Relief pitcher Scot Shields is emblematic of the disconnect the Hall of Fame is facing in evaluating role players, who are becoming more prominent in an age of specialization. Sports Illustrated dubbed Shields "Setup Man of the Decade" although Shields's 155 career holds, not an official Major League Baseball statistic, carry almost no weight. Finally, hot-tempered Jeff Weaver led the league in hits by pitch three times, posting double-digit totals eight times, while his career 124 beanballs is tied for 45th all-time. Weaver did face younger brother Jared once, though, with Jeff outpitching his star sibling in a 2009 interleague game.

Would any of these players have made a ballot in a "slow" year with few likely Hall of Fame candidates? Maybe, but their ultimate fate would have been the same as our next group.

The 2016 One-and-Dones

As has been the case for the overstuffed ballots during the last few years, players with fine although not superstar careers have been almost automatically dismissed, much like the string of contestants trotted out to try to unseat Ken Jennings during his historic 74-game winning streak on the television game show Jeopardy!

The following candidates, on the ballot for the first time, are not viable candidates for the Hall of Fame, but their inclusion on the ballot as an acknowledgement of their ability to thrive in the high talent compression of contemporary Major League Baseball is warranted, and they deserve a mention as they are unlikely to be seen again.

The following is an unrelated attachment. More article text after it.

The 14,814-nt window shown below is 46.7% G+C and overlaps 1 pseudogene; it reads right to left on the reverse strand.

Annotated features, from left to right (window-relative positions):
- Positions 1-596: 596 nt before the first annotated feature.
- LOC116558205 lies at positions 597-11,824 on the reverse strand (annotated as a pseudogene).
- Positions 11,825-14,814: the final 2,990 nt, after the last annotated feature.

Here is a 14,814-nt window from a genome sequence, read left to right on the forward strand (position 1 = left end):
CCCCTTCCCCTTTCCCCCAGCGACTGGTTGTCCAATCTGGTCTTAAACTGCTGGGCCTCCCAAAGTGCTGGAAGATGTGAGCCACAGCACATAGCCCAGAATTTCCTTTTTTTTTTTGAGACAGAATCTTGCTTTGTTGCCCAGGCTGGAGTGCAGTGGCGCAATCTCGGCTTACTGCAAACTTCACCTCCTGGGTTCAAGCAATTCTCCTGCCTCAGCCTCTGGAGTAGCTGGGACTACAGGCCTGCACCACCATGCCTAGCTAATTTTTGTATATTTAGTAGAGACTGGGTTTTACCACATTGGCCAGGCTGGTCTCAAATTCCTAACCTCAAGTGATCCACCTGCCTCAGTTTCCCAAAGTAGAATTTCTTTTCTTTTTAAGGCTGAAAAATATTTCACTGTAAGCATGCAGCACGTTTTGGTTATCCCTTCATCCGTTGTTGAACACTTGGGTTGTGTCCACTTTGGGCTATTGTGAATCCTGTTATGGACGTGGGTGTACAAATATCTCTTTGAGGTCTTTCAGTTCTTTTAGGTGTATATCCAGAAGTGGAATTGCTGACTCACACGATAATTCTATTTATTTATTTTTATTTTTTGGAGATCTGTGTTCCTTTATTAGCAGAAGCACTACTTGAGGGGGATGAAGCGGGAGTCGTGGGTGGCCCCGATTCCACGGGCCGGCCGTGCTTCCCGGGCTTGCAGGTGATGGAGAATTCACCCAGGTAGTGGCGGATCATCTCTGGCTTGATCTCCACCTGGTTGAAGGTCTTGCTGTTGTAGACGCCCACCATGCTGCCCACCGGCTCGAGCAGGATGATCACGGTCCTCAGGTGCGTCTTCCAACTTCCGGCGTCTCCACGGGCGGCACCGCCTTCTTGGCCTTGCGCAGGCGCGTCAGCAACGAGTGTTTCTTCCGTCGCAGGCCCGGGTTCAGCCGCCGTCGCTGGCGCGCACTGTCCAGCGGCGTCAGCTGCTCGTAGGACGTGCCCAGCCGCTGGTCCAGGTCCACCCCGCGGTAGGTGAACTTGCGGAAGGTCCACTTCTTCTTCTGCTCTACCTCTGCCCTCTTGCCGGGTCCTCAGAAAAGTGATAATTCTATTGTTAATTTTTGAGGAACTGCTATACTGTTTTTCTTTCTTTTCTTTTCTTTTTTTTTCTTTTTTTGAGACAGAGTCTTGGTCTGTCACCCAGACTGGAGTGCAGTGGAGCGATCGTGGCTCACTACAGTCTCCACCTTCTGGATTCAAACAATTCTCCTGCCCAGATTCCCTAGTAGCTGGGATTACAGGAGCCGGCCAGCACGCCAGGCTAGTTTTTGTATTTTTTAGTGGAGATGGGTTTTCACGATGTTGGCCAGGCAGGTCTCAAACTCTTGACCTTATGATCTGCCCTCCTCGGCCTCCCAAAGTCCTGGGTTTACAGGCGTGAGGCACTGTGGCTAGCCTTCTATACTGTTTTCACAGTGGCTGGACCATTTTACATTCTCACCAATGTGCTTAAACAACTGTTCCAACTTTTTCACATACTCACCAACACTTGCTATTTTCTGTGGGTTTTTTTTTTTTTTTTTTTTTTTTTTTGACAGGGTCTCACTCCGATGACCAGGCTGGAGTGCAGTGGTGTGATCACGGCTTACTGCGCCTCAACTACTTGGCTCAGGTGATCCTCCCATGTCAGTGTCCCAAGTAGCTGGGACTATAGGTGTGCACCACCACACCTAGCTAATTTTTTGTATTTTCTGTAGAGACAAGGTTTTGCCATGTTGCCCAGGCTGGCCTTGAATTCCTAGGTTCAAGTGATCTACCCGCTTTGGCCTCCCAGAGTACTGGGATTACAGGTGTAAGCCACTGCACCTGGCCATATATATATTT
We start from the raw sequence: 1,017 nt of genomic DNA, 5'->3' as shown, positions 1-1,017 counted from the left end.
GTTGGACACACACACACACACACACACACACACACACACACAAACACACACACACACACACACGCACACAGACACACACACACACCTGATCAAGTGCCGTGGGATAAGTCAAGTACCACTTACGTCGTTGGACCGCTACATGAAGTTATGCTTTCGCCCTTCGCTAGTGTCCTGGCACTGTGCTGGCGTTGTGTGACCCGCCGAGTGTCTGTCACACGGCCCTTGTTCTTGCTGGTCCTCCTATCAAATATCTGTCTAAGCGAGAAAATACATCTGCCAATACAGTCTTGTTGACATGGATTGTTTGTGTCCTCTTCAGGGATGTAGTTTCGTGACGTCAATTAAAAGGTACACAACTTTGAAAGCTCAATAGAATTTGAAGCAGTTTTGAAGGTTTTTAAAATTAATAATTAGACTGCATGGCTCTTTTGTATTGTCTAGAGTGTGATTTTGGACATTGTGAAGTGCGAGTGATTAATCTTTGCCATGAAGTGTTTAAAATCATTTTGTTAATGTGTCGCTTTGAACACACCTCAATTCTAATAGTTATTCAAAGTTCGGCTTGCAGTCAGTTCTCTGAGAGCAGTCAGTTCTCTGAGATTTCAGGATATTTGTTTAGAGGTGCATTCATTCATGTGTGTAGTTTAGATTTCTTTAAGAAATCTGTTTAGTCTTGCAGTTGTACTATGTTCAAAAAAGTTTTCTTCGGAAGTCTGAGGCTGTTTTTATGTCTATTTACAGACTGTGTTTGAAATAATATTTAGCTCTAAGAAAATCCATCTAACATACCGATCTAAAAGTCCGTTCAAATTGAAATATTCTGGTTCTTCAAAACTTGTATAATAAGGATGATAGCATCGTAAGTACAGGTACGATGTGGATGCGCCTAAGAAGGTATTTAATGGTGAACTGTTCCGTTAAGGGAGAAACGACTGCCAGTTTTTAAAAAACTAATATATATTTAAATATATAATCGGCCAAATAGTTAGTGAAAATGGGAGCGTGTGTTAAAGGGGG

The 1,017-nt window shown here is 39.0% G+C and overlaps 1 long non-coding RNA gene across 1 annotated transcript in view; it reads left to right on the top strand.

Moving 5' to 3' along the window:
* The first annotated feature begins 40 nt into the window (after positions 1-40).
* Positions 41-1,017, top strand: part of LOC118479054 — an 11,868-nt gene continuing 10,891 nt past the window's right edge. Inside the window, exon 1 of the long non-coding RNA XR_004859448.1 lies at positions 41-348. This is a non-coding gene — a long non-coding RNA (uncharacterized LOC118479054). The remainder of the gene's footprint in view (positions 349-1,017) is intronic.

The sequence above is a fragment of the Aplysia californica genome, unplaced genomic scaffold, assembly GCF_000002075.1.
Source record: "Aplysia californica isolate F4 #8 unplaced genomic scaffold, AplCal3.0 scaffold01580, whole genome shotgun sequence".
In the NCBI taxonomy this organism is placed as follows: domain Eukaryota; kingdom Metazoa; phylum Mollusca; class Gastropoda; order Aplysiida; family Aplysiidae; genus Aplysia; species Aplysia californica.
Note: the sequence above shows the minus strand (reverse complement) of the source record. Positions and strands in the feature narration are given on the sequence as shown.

A three-time All-Star who placed third in National League vote for Rookie of the Year in 1996, Jason Kendall belied the stereotype of the slow-footed, heavy-hitting catcher: He notched 2161 of his 8702 plate appearances in the leadoff spot and posted career slash line of .288/.366/.378 playing primarily for the Pittsburgh Pirates. In addition, Kendall stole 20 or more bases in a season three years in a row, and his 189 career swipes as a catcher are second only to Roger Bresnahan in the modern era; meanwhile, he drew 721 career bases on ball against only 686 strikeouts, an unusual ratio in his free-swinging, fireballing era. Moreover, he got plunked by a baseball 20 or more times in a season five times, including a league-leading 31 in 1998, while his 254 beanings are fifth all-time. Kendall was an adequate defender susceptible to the stolen base, with his 29 percent caught-stealing ratio a tick below the league's 30 percent during his career, although as a catcher he is second in putouts (13019),fifth in games caught (2025), and eleventh in double plays turned (148).

Power-hitting third baseman Troy Glaus hit 40 or more home runs in back-to-back seasons, including a league-leading 47 in 2000, and he hit 25 or more dingers in seven of his 13 big-league seasons while driving in 90 or more runs six times and 100 or more four times. Glaus was integral to the then-Anaheim Angels' storied 2002 postseason as he was named the World Series Most Valuable Player as the Angels defeated the San Francisco Giants in seven games; Glaus posted a .385/.467/.846 slash line as he smashed three home runs and drove in eight runs. However, injuries plagued Glaus throughout his career—also plaguing him is his mention in the 2007 Mitchell Report on players associated with performance-enhancing drugs.